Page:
The fundamental resistance to any form of recovery from craving is the addiction itself , which infiltrates the addict’s ego and varies his perspective and judgement in a manner congenial to itself and hostile to any form of convalescence. Whatever is or may become a threat to the addiction is normally targeted, devalued, and when possible, destroyed. Because this twisting and subversion of the true self takes region largely outside the addict’s consciousness he is usually powerless to repel it. Scarcity capacities necessary to detached himself( his true ego) from his addiction( his addicted ego) he falsely believes that his thinking is free and unfettered when it reality it is wholly subservient to the requirements of his addiction. In a certain sense it might even be said that it is the addiction that is doing his thinking for him, though of course he does not recognize this and would defiantly deny it if presented with it. There is a terrible irony in the characteristic defiant individualism of the addict- for there is nothing at all individual about the stereotyped biological process of addiction, and the defiance that is commonly encountered in active junkies has almost nothing to do with their true-life selves and what is good for them but with their false selves and what is good for the craving.” Give me liberty or give me death ,” for the active junkie, actually means” Give me my addiction or give me fatality ,”- and even, at times,” Give me my craving even if it makes my demise !”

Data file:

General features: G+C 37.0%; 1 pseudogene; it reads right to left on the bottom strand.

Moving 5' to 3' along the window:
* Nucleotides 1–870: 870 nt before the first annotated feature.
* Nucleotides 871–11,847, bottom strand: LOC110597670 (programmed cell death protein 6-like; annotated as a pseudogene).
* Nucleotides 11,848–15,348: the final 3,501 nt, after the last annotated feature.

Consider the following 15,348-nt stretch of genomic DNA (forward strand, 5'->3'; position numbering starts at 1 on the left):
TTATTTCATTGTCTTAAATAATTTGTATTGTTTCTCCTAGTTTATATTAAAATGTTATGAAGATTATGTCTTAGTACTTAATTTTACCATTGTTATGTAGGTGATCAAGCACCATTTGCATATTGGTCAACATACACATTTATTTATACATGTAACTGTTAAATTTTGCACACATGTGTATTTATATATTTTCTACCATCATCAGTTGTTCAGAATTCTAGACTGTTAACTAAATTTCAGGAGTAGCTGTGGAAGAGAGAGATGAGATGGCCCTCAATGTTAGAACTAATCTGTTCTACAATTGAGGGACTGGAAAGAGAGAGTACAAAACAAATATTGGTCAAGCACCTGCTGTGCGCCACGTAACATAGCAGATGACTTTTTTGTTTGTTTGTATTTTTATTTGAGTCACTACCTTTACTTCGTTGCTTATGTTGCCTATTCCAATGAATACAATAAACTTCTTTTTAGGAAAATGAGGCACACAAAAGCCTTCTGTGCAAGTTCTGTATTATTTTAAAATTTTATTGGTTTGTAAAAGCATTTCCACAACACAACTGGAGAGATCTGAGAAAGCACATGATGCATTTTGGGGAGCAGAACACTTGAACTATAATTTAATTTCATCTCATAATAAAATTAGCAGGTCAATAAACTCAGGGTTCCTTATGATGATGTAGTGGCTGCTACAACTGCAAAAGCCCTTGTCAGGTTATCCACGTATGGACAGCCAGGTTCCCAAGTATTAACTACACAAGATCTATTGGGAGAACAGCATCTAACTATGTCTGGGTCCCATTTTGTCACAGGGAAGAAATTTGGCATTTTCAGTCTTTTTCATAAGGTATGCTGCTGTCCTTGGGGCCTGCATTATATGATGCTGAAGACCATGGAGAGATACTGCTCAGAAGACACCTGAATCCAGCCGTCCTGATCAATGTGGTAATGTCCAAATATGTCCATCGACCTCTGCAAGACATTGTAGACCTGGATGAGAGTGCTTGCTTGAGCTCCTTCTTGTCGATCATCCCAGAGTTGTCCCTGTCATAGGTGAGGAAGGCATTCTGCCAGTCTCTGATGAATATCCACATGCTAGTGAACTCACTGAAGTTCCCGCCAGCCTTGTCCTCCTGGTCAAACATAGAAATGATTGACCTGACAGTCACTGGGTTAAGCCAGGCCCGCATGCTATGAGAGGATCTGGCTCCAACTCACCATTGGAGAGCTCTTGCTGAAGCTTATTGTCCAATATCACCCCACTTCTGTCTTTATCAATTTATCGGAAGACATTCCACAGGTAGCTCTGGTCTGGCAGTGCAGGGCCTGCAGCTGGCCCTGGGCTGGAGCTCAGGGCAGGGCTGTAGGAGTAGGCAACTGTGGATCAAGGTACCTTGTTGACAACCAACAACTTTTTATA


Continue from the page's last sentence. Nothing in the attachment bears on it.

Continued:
Because the active addict considers the world through the eyes of his addiction he inevitably notices those things that are favorable to his continuance of his addiction and he neglects or actively contradicts those that are not . This psychological reality alone practically guarantees that a well-known convalescence technique such as AA will one way or another be found wanting by the alcoholic to whom it has been recommended. Except under principle and regrettably exceptional circumstances, i.e. when the alcoholic has truly and conclusively had enough and is therefore willing to do whatever it takes to recover from his alcoholism, the active alcoholic can be expected and predicted to disfavor and avoid AA meetings for the simple-minded and obvious reason that such meetings pose a formidable threat to the survival and progression of his addiction. The same might be and in fact is true of any technique of recuperation from alcoholism, e.g. inpatient or outpatient reclamation programs. The drawback under which all such potential interventions proletariat in the brains of the drinking alcoholic reflects the fact that they aim to interfere with his drinking and have some history of success in doing so for others! Therefore, unless ”hes in” a desperate and thus remarkably receptive nation, he escapes them more carefully than he sometimes seems to avoid the risk of his own death from the complications and accidental hardships of his alcoholism.( One is sometimes reminded of the old-fashioned movie vampires, hissing and shrinking from the Cross, by the way desperately ill alcoholics in need or treatment or AA flee in horror and loathing from the very things that can help them, even save their lives. Could it perhaps be not the person but the disease that has, vampire-like, overpowered and enslaved him which horrors and thus attempts to hide from everything that might save the person by injuring the disease ?)